Or you can call the national helpline to speak to a trained counsellor and who can tell you where your nearest centre is if you would like face to face counselling and support.

Call us in confidence:

Freephone 0808 802 99 99

Lines are open 12n-2.30pm /7pm-9.30 every day    

Myths & facts

Rape is a subject which most people find uncomfortable. For women it conjures up all kinds of images. Some of us will think of dirty old men in plastic coats, or a monster too gross to think about. Others will have more specific ideas about rape, perhaps thinking about a certain group of men such as ‘weirdo’s in dark alleys.

Rape and sexual assault happen far more often than statistics indicate.

The majority of women in society fear rape – no woman is allowed to ignore it. The majority of children are taught to be afraid of ‘strange men’ who offer us sweets, lifts, etc. We are taught as adults to keep our doors locked, not to be alone, not to look or act in any way that might ‘bring rape upon ourselves’. Perhaps the most obvious situation in which we are taught to be afraid is when walking home alone at night. The threat of violence is a total intrusion into women’s personal space and transforms a routine and / or potential pleasurable activity (for example, a walk in the park, a quiet evening at home, a long train journey) into a potentially upsetting, disturbing and often threatening experience.

Rape myths give people a false sense of security by minimising and / or denying the occurrence of sexual violence. They accomplish this by blaming the victim and making excuses for the perpetrator. In effect these myths perpetuate sexual violence because they play a powerful part in defining responses to rape and create an excuse not to address the realities of sexual violence.

It’s much more common than people think.

Around 21% of girls and 11% of boys experience some form of child sexual abuse. 23% of women and 3% of men experience sexual assault as an adult. 5% of women and 0.4% of men experience rape. (Cross Government Action Plan on Sexual Violence and Abusehttp://www.homeoffice.gov.uk/documents/ Sexual-violence-action-plan)

It represents a form of gender inequality.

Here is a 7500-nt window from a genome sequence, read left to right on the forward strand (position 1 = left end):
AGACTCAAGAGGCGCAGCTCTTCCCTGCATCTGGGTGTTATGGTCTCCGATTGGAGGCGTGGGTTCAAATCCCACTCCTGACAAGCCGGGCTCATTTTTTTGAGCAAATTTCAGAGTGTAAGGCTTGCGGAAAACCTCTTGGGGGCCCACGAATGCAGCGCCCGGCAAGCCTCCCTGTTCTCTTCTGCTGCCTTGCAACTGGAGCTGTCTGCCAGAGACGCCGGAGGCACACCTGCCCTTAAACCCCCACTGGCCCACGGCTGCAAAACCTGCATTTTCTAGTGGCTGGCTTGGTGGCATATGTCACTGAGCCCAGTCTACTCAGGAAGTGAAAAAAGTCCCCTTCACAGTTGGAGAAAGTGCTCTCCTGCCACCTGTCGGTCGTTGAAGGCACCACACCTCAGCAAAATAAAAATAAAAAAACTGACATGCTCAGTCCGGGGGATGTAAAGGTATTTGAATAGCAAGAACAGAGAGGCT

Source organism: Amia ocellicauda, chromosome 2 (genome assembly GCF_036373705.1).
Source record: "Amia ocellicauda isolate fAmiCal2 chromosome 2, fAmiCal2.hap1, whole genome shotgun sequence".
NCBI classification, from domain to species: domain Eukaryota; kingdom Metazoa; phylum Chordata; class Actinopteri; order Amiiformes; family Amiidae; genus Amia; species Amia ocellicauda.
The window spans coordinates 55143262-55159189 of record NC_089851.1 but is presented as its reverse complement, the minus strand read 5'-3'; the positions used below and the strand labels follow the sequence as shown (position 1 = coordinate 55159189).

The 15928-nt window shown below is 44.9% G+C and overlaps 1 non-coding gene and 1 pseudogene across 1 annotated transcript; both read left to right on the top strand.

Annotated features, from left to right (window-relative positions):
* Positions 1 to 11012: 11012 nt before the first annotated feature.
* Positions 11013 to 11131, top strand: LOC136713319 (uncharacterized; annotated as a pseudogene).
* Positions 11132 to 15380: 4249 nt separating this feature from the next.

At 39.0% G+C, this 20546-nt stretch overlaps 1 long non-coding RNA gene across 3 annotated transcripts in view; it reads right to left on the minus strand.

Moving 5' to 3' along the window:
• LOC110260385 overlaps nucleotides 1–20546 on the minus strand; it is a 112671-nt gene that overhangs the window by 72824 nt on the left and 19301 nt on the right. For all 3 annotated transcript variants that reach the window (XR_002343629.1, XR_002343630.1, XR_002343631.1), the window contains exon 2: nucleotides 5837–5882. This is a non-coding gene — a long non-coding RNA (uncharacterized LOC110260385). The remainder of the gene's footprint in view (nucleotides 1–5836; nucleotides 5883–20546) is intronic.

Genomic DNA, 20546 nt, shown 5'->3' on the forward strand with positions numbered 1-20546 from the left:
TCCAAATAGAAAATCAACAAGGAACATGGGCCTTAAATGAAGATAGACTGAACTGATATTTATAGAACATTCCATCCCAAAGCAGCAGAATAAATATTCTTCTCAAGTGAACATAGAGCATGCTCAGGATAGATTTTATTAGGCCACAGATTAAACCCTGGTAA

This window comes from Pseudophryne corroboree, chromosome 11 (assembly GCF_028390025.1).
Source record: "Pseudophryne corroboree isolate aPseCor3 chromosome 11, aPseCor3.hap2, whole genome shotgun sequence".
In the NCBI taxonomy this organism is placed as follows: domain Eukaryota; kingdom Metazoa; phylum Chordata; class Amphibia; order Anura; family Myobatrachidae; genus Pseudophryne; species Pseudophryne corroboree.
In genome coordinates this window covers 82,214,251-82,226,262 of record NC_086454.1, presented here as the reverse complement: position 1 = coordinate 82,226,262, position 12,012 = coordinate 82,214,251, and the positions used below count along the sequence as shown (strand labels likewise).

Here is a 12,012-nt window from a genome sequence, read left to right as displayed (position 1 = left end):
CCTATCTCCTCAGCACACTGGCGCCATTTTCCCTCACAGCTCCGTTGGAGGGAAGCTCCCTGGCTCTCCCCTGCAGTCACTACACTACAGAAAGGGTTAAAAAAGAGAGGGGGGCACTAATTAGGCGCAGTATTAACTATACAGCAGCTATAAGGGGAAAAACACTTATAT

Most perpetrators are male and most victims are female. It is both a consequence and cause of gender inequality.

It causes fear in communities.

Women are more worried about rape than any other crime

It can cause severe and long lasting harm to victims.

Direct physical health consequences of sexual violence and child sexual abuse include physical injury, sexually transmitted infections and unwanted pregnancy. Long-term consequences of sexual violence and child sexual abuse include post-traumatic stress disorder, anxiety and panic attacks, depression, social phobia, substance abuse, obesity, eating disorders, self harm and suicide, domestic violence and in some cases, offending behaviour. Child abuse can also impact on educational attainment and school attendance.

…and to society.

The overall cost to society of sexual offences in 2003-04 was estimated at £8.5 billion, with each rape costing over £76,000. Much of this cost is made up of lost output and costs to the health service resulting from long term health issues faced by victims.

Victims don’t always get the support they need.

40% of adults who are raped tell no one about it. 31% of children who are abused reach adulthood without having disclosed their abuse. This means that victims don’t get the support they need to deal with the abuse or violence they have experienced.

It is an important and dangerous element of domestic violence.

Many people believe that adult sexual violence and child sexual abuse is normally committed by a stranger. In fact, perpetrators are normally known to the victim and many are partners or family members. Rape is associated with the most severe cases of domestic violence, and is a risk factor for domestic homicide.

Offenders have been getting away with it..

Only 15% of serious sexual offences against people 16 and over are reported to the police and of the rape offences that are reported, fewer than 6% result in an offender being convicted of this offence. This means that those who commit these very serious crimes may continue to pose a risk to the public.